In a rather reflective mindspace this weekend
I read a linked in post by CEO of the Co-op, Steve Murrells today.
In Steve's post, alongside a picture of him standing outside the national grocer and retailer, Sainsbury's plc, he stated:
On first reading this sounded very positive. But I became curious as to what drove this. The microaggressions and mealy mouthed outcry from some sections of the British public had happened some weeks earlier.
So I think this is an opportunity for one of the ‘difficult conversation’ - plus some deep reflection.
I noted in October my commitment to change from whom I bought my groceries.
As the Co-op is one of the stores I've committed to supporting, I've done my online shopping and taken an interest in their social media as well.
This post was more worrying than heartening.
I don't want to take away from this statement of Co-op's solidarity with Sainsbury's against racism. It is great. But I do wonder what it goes on to accomplish.
I took a review of the evidence of any other visual, ie public facing, anti-racism activity of Sainsbury's and Co-op during this year.
Sainsbury’s appear to have started their journey of #impactfulAllyship well before the major events on 25 May that prompted the global #BLM responses.
So it makes sense that the general public would see more than performative allyship from this retailer.
In October, Sainsbury's adjusted its social media logo, in commemoration of #blackhistorymonth
That month, many HUNDREDS corporates who changed up their logos previously that year, did not take this visible, public action in October.
When I asked one of the major banks why they weren't following suit, they stated they were 'doing real activity, not just visuals'.
As a member of the public all I see of a company's actions is what they do (or don't do) and what they say.
In October I saw where companies like Sainsbury's and Argos, and charities like Mencap stood on the issue of celebrating equality and diversity.
I wasn't shook to see a stable black family reflected in one of the triptych of Xmas adverts Sainsbury's put out to round off the year. To me this was Sainsbury's demonstrating its business as usual ("BAU") approach to celebrating diversity in the British public.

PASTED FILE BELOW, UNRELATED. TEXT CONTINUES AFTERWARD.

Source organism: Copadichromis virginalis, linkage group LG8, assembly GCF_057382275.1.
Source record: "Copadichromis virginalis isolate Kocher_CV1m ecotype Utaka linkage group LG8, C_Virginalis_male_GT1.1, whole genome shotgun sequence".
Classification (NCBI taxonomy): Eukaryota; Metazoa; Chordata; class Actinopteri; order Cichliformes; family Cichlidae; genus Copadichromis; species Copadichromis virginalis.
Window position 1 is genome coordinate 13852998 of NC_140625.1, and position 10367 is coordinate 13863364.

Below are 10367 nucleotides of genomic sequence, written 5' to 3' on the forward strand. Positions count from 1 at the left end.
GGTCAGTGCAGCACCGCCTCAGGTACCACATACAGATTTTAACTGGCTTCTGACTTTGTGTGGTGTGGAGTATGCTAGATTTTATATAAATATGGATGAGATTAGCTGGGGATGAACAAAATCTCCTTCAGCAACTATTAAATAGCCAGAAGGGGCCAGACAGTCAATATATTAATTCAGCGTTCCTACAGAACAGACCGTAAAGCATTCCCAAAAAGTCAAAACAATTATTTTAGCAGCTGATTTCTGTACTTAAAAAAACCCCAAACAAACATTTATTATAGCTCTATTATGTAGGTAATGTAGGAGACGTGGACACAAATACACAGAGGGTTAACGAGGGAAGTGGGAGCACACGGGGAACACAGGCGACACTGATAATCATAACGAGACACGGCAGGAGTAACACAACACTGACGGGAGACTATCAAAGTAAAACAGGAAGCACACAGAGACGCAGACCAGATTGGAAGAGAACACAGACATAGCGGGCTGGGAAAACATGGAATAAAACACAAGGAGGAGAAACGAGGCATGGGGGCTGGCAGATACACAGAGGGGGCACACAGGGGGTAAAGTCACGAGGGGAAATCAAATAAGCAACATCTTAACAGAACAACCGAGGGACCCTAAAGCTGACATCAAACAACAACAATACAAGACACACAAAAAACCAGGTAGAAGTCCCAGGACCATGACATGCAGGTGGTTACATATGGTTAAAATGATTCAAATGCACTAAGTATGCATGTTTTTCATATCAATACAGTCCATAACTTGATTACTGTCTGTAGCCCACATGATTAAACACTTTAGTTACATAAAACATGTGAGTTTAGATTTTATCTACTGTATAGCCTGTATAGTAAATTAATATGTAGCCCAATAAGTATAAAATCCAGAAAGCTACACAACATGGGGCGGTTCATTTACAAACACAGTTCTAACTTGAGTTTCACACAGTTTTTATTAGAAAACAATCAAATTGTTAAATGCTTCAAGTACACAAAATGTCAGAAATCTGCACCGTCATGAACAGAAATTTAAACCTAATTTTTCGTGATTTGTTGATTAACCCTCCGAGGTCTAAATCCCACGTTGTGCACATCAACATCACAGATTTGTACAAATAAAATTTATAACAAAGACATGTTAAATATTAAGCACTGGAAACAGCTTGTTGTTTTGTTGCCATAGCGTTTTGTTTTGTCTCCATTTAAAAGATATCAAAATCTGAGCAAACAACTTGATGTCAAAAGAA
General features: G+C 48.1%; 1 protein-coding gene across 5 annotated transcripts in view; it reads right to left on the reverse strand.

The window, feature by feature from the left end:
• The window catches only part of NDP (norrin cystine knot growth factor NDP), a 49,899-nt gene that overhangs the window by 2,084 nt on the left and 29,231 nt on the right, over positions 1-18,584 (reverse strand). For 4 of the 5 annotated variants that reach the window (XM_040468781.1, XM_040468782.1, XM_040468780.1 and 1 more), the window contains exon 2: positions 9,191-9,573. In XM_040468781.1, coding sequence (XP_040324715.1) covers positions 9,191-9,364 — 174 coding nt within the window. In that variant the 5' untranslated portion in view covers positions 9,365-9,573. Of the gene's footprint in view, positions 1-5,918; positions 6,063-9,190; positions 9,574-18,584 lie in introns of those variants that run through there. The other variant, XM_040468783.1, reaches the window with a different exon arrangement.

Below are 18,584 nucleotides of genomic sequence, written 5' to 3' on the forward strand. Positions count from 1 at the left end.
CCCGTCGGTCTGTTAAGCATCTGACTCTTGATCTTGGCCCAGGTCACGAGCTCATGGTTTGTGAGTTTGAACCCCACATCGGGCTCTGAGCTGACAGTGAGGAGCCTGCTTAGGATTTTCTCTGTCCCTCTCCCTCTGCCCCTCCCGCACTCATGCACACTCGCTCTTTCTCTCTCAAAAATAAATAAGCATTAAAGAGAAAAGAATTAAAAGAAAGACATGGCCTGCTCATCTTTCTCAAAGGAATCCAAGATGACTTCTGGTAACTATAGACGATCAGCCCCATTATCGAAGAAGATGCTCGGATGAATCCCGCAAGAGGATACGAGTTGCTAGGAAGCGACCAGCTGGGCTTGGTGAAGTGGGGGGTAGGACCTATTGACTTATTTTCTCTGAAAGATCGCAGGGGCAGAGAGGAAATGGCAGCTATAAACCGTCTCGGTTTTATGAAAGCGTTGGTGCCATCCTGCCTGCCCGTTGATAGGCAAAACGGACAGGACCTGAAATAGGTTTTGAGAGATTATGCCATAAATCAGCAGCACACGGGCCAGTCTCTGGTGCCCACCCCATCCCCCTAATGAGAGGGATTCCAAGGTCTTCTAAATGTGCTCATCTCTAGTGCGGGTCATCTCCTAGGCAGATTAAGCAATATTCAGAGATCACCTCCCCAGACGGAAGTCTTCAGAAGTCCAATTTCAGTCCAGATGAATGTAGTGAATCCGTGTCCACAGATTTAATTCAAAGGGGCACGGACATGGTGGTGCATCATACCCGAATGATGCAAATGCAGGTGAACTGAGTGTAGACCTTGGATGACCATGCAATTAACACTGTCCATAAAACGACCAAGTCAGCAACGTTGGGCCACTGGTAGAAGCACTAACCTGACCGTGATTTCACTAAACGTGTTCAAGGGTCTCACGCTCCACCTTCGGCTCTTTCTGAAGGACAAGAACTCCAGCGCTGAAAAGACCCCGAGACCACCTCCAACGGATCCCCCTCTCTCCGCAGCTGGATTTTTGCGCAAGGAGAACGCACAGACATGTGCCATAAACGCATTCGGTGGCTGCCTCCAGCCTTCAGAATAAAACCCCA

What is the 'right' thing to do?
Well, firstly, it definitely isn't to do nothing because of a fear you'll upset people!
It IS right to demonstrate #ImpactulAllyship and actual anti-racism. Having corporate systems that embed - not just challenge - the unconscious bias we all have is a good place to start. Even better is to deliberately and consistently celebrate our diversity as a nation.
The changes need to be seen in everyday operations, the content of a company's social media presence, in its staff or board recruitment and retention, the breadth of product choice available for customers, and yes, even in national Xmas marketing and publicity campaigns.
Impactful allyship is a journey. It is a process, not a period in time. A company that is focussed on the innovation and edge from a diverse workforce and customer base gets the most out of it by starting this journey early.
And if not already started, then managers and company leaders need to take a good hard look at how their commitment to diversity in all its glorious forms shows up in their day to day.
The first steps for action - not just standing in solidarity, but by walking the talk as an embedded part of the corporates BAU.
So, to all the Steve Murrells showing up for this issue: I celebrate your solidarity. Se it as the start of the journey of committed action within the day to day retail and corporate operations of Co-op.
And I'd be happy to help you get great momentum on this journey!
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